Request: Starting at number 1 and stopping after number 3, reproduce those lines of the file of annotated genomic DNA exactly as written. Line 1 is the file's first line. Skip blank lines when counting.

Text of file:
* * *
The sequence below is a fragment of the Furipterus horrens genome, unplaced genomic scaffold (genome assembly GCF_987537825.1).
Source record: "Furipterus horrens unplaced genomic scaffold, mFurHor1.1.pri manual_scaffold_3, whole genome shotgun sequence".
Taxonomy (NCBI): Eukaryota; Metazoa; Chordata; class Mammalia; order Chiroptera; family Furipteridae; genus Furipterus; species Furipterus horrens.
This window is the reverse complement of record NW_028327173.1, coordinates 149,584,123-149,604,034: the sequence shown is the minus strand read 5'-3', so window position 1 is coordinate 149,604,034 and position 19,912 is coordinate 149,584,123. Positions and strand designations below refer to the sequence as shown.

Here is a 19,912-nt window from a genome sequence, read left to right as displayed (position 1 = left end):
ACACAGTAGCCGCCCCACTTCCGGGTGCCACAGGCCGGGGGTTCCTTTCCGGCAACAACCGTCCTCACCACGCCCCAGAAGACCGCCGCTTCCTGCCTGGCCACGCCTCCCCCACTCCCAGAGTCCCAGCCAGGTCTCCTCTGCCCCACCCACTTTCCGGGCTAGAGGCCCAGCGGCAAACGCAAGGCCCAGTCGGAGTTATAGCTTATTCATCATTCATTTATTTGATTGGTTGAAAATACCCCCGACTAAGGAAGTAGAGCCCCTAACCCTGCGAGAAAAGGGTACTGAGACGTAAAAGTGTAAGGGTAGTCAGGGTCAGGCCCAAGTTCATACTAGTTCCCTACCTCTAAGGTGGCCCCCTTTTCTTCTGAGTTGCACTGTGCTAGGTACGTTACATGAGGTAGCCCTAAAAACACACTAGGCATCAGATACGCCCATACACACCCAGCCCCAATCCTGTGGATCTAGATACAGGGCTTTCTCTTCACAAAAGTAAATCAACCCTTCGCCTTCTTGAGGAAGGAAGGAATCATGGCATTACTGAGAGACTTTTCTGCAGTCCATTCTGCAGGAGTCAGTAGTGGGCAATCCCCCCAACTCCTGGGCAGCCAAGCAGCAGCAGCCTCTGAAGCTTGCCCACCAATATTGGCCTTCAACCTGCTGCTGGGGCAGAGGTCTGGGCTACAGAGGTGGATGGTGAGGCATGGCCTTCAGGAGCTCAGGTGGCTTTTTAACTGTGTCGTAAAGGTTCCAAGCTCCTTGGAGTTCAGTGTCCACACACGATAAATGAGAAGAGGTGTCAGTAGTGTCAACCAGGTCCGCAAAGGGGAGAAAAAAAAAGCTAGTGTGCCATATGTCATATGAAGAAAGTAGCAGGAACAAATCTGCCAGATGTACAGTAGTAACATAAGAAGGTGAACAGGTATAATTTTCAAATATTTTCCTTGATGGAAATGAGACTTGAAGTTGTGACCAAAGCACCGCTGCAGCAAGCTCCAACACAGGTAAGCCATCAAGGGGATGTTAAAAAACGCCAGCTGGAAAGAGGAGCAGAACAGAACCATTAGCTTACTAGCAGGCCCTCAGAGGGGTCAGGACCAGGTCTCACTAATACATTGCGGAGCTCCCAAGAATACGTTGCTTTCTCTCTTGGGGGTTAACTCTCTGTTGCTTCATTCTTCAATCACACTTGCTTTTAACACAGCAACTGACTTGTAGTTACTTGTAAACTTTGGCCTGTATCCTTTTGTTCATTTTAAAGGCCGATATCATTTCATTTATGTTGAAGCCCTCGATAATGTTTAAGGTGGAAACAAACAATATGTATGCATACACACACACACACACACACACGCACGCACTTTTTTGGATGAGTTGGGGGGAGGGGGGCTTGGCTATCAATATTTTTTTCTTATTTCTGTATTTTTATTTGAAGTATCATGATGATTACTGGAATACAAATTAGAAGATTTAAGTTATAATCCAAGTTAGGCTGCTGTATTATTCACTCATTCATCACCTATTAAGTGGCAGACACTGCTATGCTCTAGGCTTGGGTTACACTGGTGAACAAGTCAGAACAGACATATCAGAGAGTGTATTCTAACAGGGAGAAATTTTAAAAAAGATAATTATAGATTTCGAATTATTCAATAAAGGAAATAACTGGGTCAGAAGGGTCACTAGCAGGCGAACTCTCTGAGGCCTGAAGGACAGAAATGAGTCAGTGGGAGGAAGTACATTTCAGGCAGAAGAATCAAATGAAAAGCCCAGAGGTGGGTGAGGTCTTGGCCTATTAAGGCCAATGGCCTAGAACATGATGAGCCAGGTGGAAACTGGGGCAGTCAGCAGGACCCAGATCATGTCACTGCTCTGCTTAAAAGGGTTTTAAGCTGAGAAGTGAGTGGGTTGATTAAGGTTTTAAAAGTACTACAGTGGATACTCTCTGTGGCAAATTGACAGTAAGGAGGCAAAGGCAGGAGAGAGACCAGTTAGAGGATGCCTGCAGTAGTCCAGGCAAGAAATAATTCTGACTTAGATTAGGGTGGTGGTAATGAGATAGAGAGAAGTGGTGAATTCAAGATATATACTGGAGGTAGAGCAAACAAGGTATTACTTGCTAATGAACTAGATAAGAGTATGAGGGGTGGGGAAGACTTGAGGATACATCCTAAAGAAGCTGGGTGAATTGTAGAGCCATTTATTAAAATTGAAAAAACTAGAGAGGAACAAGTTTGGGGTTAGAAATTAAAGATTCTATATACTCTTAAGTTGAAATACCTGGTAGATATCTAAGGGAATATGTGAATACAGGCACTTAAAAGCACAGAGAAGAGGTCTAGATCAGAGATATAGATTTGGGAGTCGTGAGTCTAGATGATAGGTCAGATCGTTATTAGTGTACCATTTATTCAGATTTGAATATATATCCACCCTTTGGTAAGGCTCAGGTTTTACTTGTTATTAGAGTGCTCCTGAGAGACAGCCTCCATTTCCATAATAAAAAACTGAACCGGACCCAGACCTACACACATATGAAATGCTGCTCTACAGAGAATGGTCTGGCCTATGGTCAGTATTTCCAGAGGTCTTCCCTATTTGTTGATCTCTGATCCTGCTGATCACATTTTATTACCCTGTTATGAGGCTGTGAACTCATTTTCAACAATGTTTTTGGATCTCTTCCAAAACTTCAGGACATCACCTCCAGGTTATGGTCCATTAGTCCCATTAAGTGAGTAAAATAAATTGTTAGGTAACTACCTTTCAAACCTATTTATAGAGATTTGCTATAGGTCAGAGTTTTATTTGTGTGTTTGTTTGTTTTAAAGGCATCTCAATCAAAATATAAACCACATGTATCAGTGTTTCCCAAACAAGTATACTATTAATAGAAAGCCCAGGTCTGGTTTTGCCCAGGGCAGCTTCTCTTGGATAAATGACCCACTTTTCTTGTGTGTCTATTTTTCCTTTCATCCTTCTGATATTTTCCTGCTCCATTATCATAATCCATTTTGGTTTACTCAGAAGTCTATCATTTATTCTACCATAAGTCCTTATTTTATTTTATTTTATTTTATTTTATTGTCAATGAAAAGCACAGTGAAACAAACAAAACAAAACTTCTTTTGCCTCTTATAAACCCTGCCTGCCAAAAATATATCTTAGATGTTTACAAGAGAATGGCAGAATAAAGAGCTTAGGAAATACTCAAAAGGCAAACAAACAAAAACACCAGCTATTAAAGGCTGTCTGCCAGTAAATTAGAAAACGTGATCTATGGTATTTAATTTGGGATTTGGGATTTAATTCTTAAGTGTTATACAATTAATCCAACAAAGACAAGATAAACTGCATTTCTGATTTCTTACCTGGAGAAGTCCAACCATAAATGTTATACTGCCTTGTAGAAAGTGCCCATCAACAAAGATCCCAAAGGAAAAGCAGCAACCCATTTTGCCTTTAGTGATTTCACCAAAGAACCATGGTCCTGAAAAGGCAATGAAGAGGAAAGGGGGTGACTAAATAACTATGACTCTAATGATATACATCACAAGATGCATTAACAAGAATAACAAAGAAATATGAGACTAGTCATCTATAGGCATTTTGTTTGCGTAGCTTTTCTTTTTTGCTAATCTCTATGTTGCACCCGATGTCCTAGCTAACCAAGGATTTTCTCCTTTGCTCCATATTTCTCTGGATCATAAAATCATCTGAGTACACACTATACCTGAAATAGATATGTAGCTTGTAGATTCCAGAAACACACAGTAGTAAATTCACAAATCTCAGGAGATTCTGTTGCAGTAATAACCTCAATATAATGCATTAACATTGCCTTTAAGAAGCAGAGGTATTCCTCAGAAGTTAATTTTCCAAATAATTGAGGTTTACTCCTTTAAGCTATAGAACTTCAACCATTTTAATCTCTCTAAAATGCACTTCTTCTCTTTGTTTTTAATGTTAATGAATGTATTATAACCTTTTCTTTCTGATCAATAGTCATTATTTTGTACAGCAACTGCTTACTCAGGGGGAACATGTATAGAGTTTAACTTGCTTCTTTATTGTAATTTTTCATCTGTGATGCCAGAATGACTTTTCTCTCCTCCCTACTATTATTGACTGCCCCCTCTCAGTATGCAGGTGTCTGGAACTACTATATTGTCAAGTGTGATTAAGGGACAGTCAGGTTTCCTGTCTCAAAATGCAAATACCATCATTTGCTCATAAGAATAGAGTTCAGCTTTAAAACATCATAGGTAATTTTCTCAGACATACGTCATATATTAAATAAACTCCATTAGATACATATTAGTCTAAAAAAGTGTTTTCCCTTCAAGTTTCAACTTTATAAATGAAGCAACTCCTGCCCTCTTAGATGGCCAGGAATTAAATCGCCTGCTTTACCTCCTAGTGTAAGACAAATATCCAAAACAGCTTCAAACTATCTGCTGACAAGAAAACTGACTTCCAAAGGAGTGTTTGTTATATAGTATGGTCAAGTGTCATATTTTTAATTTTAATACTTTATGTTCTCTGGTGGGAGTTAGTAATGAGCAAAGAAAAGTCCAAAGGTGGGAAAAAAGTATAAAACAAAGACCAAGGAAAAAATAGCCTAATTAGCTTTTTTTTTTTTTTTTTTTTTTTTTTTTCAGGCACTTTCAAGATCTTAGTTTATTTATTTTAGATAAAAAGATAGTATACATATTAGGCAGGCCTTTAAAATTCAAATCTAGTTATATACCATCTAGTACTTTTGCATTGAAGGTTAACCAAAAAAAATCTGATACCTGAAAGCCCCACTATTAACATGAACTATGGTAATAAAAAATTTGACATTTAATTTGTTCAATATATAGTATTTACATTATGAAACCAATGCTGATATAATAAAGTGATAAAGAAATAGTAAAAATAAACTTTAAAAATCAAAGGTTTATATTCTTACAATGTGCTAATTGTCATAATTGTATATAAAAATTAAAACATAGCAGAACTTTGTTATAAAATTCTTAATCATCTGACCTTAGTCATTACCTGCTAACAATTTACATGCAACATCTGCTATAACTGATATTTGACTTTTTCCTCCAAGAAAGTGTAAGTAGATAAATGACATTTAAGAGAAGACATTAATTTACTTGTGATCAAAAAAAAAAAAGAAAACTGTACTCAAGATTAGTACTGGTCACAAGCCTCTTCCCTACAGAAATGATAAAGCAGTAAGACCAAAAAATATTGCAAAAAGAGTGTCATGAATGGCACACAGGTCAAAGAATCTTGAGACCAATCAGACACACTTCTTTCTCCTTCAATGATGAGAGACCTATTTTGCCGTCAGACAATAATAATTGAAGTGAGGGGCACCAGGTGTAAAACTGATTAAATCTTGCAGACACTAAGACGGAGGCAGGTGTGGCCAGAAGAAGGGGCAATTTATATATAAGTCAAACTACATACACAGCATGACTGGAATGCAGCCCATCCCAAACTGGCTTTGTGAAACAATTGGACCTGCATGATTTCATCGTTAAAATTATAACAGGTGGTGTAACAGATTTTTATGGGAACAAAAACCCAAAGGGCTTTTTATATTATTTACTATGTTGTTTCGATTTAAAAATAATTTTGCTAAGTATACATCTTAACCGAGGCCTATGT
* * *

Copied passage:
The sequence below is a fragment of the Furipterus horrens genome, unplaced genomic scaffold (genome assembly GCF_987537825.1).
Source record: "Furipterus horrens unplaced genomic scaffold, mFurHor1.1.pri manual_scaffold_3, whole genome shotgun sequence".
Taxonomy (NCBI): Eukaryota; Metazoa; Chordata; class Mammalia; order Chiroptera; family Furipteridae; genus Furipterus; species Furipterus horrens.